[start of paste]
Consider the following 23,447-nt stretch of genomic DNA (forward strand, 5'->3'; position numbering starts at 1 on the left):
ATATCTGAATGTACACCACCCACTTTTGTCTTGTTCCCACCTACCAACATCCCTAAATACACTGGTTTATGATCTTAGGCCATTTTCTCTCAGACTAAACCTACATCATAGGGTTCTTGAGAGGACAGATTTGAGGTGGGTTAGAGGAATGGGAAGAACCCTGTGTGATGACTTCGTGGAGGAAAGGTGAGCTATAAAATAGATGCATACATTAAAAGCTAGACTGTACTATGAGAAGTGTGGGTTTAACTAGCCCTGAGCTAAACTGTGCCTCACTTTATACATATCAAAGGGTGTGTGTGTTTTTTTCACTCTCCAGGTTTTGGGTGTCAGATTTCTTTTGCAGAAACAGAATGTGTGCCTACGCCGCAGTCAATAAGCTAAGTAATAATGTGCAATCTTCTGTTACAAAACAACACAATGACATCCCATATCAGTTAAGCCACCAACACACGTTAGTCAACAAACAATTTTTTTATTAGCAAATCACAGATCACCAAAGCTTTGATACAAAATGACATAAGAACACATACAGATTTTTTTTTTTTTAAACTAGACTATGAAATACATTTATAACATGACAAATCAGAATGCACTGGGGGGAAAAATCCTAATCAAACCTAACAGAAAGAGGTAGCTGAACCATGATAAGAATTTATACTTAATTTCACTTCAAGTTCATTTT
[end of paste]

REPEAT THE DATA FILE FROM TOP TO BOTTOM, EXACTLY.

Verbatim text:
Consider the following 23,447-nt stretch of genomic DNA (forward strand, 5'->3'; position numbering starts at 1 on the left):
ATATCTGAATGTACACCACCCACTTTTGTCTTGTTCCCACCTACCAACATCCCTAAATACACTGGTTTATGATCTTAGGCCATTTTCTCTCAGACTAAACCTACATCATAGGGTTCTTGAGAGGACAGATTTGAGGTGGGTTAGAGGAATGGGAAGAACCCTGTGTGATGACTTCGTGGAGGAAAGGTGAGCTATAAAATAGATGCATACATTAAAAGCTAGACTGTACTATGAGAAGTGTGGGTTTAACTAGCCCTGAGCTAAACTGTGCCTCACTTTATACATATCAAAGGGTGTGTGTGTTTTTTTCACTCTCCAGGTTTTGGGTGTCAGATTTCTTTTGCAGAAACAGAATGTGTGCCTACGCCGCAGTCAATAAGCTAAGTAATAATGTGCAATCTTCTGTTACAAAACAACACAATGACATCCCATATCAGTTAAGCCACCAACACACGTTAGTCAACAAACAATTTTTTTATTAGCAAATCACAGATCACCAAAGCTTTGATACAAAATGACATAAGAACACATACAGATTTTTTTTTTTTTAAACTAGACTATGAAATACATTTATAACATGACAAATCAGAATGCACTGGGGGGAAAAATCCTAATCAAACCTAACAGAAAGAGGTAGCTGAACCATGATAAGAATTTATACTTAATTTCACTTCAAGTTCATTTT